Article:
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Mythical ideas of manliness


www.projo.com

Providence Journal (04/27/2004)
By James E. McWilliams

THE CURRENT CALLS to "defend" marriage as a union between a man and a woman suggest that we're engaged in a cultural war over marriage. In actuality, though, we're grappling with something even more basic: manhood. As the gender-studies people might put it, we're experiencing a "crisis over masculinity," not over marriage per se.

It shouldn't be surprising. For many men, after all, marriage is the last institution in America that honors conventional notions of manhood. Yet we now live in an age when women routinely enjoy lucrative professional careers, sports endorsements, unprecedented sexual liberation, reproductive freedom, and general equal rights. Men haven't been totally emasculated by these hard-earned achievements, but we've found our time-honored roles of patriarch and provider -- roles deeply nurtured by conservative conceptions of marriage -- relegated to quaint remnants of a bygone era.

What heterosexual man in his right mind wouldn't be a little confused by such a radical cultural shift?

Unfortunately, though, instead of confronting these gender-bending developments directly, American men have spent much of the last quarter-century compensating for our supposedly compromised manhood through superficial distractions. As Sex in the City, Queer Eye for the Straight Guy, and the concept of a "metrosexual" have become pop-cultural touchstones, many men have sought solace in a myriad of "manly" escapes.

Yet however macho their promise, Viagra, stock-car racing, war, ESPN, anabolic steroids, Hummers, hair replacement, and testosterone treatments have categorically failed to deal with the underlying doubts about what it means to be a man in the 21st century.

They've failed because they're trying to compensate for the creeping loss of cultural expectations that many Americans believe to be natural and immutable. Men have inherited a powerfully emotional urge to be self-made, bring home the bacon, take out the trash, and be the undisputed master of our domain. That's been our training, our heritage, and our prescribed role in life ever since nuclear families became all the rage.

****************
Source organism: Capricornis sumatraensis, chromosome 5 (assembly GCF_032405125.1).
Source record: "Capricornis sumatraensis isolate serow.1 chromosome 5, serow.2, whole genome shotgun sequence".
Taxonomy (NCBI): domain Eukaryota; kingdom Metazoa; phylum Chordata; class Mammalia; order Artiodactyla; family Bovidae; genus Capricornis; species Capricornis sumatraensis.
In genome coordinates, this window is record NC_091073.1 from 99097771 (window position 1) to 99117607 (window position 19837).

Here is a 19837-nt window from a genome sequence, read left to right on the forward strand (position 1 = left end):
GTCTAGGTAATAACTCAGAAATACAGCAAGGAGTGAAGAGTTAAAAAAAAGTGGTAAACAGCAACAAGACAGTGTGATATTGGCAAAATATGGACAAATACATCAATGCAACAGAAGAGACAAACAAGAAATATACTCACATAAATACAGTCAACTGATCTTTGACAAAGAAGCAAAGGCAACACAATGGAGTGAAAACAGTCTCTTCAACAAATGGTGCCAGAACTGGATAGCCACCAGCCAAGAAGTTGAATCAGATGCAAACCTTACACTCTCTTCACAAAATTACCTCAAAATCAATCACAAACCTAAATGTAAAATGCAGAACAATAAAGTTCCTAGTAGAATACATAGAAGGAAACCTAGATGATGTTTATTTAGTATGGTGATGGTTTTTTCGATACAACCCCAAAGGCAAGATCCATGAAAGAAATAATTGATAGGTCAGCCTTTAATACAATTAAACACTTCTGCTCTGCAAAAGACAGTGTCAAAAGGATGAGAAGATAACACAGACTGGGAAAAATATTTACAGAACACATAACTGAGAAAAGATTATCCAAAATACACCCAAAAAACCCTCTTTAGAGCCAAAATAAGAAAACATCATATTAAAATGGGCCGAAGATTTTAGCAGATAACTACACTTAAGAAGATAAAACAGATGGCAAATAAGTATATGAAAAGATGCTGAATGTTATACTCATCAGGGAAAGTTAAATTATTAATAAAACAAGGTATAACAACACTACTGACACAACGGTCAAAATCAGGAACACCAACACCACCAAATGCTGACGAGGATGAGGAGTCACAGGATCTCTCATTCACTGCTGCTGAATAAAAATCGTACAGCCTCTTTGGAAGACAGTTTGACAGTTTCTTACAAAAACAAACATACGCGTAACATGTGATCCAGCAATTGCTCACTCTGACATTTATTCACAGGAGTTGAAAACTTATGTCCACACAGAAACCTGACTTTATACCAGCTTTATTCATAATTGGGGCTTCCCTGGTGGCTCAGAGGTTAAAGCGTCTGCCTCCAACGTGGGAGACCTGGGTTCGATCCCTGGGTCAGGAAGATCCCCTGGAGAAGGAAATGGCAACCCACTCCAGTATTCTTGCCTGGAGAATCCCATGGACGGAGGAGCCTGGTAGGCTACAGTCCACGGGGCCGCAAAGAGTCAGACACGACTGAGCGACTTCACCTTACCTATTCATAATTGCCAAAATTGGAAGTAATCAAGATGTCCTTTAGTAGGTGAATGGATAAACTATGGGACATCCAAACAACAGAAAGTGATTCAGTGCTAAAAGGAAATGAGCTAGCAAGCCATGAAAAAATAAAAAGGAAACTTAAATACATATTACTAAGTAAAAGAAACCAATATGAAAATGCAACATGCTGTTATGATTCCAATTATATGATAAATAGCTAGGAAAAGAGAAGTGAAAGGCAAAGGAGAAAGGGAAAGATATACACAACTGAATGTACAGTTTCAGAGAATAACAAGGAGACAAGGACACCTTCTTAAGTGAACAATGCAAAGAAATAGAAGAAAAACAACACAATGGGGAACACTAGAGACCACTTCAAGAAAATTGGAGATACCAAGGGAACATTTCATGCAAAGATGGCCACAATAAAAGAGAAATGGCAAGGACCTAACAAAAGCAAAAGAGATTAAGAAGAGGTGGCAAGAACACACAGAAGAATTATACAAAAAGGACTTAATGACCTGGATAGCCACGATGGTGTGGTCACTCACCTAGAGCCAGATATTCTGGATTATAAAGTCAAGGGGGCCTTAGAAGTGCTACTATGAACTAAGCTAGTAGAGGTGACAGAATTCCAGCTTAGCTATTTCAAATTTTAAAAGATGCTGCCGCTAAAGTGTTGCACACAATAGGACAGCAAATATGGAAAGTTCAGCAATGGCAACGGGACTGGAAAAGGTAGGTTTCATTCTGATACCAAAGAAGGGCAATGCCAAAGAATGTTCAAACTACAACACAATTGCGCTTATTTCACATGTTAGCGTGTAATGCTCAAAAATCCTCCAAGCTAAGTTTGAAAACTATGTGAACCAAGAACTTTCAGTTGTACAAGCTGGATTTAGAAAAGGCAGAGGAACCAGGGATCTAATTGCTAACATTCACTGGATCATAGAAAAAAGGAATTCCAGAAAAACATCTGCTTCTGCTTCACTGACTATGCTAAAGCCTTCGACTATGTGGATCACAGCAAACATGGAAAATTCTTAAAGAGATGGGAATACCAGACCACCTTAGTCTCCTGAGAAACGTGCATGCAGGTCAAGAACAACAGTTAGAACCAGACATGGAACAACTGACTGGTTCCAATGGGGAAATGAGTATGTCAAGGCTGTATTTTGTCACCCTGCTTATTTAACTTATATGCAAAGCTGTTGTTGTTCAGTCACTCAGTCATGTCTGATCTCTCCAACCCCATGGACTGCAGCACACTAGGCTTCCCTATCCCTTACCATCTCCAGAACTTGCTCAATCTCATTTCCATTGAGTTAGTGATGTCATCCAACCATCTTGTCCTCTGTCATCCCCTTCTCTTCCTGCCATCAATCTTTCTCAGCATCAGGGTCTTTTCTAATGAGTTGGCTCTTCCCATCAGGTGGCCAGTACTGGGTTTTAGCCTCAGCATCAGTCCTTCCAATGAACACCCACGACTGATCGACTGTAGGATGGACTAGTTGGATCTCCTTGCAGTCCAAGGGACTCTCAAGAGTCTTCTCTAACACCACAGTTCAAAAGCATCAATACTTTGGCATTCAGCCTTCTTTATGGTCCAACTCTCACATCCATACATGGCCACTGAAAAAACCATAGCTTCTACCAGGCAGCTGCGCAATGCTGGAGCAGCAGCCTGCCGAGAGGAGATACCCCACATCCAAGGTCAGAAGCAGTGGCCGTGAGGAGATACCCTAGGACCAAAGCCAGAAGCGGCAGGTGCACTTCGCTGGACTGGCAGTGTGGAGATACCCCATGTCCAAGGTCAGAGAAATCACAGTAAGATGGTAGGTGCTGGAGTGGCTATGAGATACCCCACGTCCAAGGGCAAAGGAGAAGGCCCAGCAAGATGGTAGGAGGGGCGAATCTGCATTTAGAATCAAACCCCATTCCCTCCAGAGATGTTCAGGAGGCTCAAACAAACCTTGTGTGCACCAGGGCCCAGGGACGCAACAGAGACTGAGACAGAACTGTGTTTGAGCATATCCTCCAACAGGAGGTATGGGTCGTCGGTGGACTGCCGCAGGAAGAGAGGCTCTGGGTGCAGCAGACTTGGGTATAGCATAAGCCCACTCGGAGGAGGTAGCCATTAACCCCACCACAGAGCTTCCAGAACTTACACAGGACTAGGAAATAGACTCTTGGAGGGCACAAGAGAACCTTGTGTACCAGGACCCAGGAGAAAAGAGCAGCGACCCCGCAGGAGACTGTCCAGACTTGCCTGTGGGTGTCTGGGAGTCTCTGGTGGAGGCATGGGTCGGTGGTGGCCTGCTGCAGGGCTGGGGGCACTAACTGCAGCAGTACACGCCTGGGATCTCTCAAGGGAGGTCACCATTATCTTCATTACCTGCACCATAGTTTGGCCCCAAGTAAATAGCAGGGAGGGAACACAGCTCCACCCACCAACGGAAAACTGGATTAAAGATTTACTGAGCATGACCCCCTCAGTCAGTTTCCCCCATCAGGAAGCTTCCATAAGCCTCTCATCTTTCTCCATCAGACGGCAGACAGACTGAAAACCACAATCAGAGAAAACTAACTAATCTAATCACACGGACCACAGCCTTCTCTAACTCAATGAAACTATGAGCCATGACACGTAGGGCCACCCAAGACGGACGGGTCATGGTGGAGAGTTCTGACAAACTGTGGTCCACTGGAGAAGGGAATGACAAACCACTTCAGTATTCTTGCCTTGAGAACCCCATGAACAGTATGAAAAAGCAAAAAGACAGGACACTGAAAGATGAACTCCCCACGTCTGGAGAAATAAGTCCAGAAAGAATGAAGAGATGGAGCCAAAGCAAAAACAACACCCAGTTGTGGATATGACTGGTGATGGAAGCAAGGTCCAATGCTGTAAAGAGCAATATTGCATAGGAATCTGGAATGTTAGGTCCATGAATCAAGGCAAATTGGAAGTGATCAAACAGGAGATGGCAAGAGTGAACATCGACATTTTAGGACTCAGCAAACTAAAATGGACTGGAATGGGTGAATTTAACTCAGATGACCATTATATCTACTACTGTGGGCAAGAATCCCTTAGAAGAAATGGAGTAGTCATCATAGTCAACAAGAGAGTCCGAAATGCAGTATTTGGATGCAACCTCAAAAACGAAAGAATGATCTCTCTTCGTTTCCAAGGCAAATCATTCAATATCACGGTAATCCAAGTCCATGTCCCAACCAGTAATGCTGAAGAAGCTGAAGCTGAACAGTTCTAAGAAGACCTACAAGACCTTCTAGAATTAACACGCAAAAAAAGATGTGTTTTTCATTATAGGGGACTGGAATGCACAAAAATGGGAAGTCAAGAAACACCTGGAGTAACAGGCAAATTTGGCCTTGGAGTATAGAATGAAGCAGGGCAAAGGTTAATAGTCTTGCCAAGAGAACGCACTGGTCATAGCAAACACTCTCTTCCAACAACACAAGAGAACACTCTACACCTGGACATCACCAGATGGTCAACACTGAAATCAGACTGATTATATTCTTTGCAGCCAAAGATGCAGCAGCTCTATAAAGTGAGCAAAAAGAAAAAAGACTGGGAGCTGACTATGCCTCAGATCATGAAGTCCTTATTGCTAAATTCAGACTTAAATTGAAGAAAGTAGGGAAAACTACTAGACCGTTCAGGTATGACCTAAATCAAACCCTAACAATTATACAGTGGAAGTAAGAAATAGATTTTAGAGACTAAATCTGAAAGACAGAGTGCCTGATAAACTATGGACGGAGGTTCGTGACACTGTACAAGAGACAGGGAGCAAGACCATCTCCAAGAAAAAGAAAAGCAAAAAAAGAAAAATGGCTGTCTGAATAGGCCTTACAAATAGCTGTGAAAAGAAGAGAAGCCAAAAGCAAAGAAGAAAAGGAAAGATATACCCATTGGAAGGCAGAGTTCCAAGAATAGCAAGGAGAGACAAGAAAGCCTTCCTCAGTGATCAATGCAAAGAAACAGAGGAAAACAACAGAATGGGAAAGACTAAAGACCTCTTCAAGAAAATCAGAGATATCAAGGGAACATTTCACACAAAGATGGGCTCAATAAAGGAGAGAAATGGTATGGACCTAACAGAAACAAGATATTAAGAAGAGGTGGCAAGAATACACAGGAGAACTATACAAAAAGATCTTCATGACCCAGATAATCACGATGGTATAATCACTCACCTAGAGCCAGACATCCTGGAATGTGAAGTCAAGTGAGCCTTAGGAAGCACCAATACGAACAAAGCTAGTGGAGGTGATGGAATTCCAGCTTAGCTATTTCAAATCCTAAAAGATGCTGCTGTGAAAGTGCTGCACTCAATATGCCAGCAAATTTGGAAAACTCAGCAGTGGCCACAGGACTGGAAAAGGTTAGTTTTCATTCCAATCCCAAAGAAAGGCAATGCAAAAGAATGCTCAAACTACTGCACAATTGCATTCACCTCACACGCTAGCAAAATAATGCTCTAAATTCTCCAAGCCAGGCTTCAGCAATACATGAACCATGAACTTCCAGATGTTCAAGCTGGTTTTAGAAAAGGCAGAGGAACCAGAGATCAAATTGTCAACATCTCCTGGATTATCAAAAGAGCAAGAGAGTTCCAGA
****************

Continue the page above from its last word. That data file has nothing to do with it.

In light of this powerful inheritance, the popularity of such provisional masculine poses as muscular cars, sports, and drugs not only appears laughably useless, but also places the effort to preserve traditional notions of marriage in an entirely new light. Many heterosexual men (and the women standing by them) oppose same-sex marriage so passionately because gay marriage threatens to do nothing less than put an end to manhood as we know it. What they fail to realize, of course, is that there's absolutely nothing natural or immutable about the cultural notions of manhood that we've inherited.

Thus, they cling to "traditional marriage."

But they do so desperately. Contrary to the opposition's passionate "defense" of marriage, same-sex marriage doesn't violate the historical tradition of marriage. Nothing, in fact, violates the historical tradition of marriage, for the simple reason that there is no historical tradition of marriage. Over the past 400 years, marriage in America has evolved from a conservative arrangement based on economic need to a liberal institution based on romantic affection.

Throughout that long process, it has undergone a myriad of manifestations. Gay marriage will eventually become the most recent manifestation of this malleable institution, because marriage -- finally and unequivocally -- has grown into a decision based on love.

America should not take lightly that gay marriage undermines the whole dreamy patriarchal ideal that has let men experience some measure of false security as the world turns. But neither should we misleadingly obscure this underlying threat to traditional gender roles in the guise of an overwrought and holier-than-thou defense of "traditional marriage."

Indeed, rather than sympathize with those men whose narrow world view is being swamped by a more progressive set of values, we should encourage them to find more meaningful ways to redefine the question of what it means to be a man in America today.

Gay marriage gives us a rare chance to do so. As the nation considers what these brave men and women are trying to do, foes of gay marriage might drop their fruitless defense of a mythical ideal and instead begin the long process of re-imagining their identity. We might begin, moreover, with the very values so conspicuously practiced by the potential newlyweds who flocked to courts in San Francisco, Oregon, Massachusetts, and New Paltz, N.Y.: tolerance, courage and, above all else, love.

James E. McWilliams is an assistant professor of history at Texas State University at San Marcos.